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U.S. Department of Defense

August 03, 2020
By David Vergun , DOD News

Space Force Chief: DOD Must Work to Ensure Strong Space Industrial Base

A secure, stable and accessible space domain is of vital interest to the United States. However, leadership in space is not a right, and nations such as Russia and China are racing to catch up to Defense Department capabilities and deny the benefits from this domain, the Space Force's top leader said.

Space Force Gen. John W. "Jay" Raymond, chief of space operations, said the current U.S. advantage stems from its robust and innovative space industrial base.

The 2020 Defense Space Strategy recognizes that commercial space activities have expanded globally in both volume and diversity. As such, Raymond said, the Space Force must leverage the technologies at the frontier of this commercial expansion and move quickly to reap the benefits of improving capability and affordability to be an effective partner for American industry.

"By working with commercial partners, we will harness the best of both civil and government technology to further accelerate capabilities and expand the overall space economy," he said.

The 2020 State of the Space Industrial Base Workshop brought together more than 120 voices from across the federal government, industry and academia to assess the health of the space industry and to provide recommendations for strengthening that industrial base.

The themes upon which the conference was based were published last month in a report titled "State of the Space Industrial Base 2020: A Time for Action to Sustain U.S. Economic and Military Leadership in Space."

While the report does not necessarily represent the views of DOD or other government agencies, Raymond said, it offers valuable insights on the path ahead. The six themes are:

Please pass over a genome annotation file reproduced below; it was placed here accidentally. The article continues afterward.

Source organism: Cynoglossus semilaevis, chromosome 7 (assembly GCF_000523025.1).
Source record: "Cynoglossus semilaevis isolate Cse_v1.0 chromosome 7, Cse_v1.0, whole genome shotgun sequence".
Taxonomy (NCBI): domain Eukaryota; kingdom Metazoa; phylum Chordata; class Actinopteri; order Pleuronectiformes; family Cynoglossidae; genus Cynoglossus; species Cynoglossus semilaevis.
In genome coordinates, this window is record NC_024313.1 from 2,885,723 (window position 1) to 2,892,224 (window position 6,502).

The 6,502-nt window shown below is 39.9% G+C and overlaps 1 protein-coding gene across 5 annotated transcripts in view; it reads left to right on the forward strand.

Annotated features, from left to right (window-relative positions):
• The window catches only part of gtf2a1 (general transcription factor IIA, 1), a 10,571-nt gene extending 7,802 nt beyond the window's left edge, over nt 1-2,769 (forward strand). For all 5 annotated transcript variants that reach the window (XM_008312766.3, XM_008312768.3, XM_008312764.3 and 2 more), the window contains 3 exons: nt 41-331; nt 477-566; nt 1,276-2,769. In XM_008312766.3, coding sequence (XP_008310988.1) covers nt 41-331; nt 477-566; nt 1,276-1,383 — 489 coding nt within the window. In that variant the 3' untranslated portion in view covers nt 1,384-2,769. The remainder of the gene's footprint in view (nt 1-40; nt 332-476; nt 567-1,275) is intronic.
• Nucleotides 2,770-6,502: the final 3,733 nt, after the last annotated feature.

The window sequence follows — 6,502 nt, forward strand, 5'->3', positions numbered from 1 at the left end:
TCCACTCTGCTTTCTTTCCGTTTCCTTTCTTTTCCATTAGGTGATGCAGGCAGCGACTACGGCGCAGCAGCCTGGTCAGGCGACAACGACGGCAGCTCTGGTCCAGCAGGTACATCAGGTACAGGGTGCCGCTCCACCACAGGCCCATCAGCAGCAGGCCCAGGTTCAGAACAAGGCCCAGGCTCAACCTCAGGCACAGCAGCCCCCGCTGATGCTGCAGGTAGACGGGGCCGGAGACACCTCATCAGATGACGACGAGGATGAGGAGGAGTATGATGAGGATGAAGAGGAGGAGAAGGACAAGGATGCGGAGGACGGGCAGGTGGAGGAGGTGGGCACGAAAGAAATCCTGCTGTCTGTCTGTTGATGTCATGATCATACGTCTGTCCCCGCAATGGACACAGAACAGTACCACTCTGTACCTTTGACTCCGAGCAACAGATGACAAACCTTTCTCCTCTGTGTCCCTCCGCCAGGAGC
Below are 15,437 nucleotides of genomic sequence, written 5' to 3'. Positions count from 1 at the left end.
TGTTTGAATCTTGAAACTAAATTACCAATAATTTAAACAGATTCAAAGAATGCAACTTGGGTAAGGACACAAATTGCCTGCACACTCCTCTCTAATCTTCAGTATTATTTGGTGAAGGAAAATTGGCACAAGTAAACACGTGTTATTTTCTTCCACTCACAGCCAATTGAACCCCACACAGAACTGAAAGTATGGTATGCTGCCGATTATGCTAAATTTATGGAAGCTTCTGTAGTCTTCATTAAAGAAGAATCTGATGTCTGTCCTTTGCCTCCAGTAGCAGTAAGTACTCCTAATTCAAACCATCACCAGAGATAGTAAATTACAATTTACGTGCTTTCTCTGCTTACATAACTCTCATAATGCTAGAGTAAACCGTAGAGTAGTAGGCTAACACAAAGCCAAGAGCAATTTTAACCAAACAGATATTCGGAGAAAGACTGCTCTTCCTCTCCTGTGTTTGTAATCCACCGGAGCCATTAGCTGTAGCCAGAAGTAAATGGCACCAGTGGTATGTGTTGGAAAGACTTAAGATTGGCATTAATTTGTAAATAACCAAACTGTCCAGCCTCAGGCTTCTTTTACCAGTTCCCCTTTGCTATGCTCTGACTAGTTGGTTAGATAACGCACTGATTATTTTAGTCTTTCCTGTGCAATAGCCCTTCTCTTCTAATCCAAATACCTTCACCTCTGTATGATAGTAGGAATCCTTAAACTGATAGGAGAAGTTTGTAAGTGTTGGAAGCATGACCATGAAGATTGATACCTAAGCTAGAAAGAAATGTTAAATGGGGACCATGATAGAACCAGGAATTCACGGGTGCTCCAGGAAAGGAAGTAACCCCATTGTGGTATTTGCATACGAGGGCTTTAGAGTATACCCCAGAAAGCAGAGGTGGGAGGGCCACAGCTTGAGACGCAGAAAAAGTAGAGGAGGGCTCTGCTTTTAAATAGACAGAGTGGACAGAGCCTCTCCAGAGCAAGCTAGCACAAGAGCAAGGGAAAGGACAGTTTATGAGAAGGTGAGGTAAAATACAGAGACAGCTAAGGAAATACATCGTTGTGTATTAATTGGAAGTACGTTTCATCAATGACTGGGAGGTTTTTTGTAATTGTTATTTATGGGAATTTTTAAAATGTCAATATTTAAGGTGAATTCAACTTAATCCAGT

• Build a unity of effort across government, academia and the private sector to incentivize the space industrial base;
  • Enhance space communications; satellites; and, positioning, navigation and timing;
  • Improve space transportation and logistics from Earth to orbit and beyond;
  • Develop systems for human space exploration;
  • Build sufficient and efficient power for space transport systems;
  • Develop space manufacturing and space resource extraction;
  • Develop plans to protect, support, and leverage commerce in space;
  • Economically stimulate space industries through space bonds and a space commodities exchange and execute $1 billion of existing DOD and NASA funding through this exchange;
  • Develop a framework for creating wealth and security with allies and partners;
  • Develop a U.S. space workforce steeped in science, technology, engineering and math to fill more than 10,000 jobs domestically; and
  • Protect industry and entrepreneur intellectual property; and 
  • Increase trust and resilience in space supply chains including subcomponent and subsystem manufacturers of critical manufacturers. Subcomponent manufacturers, such as solar cell producers, face significant pressure from foreign producers.

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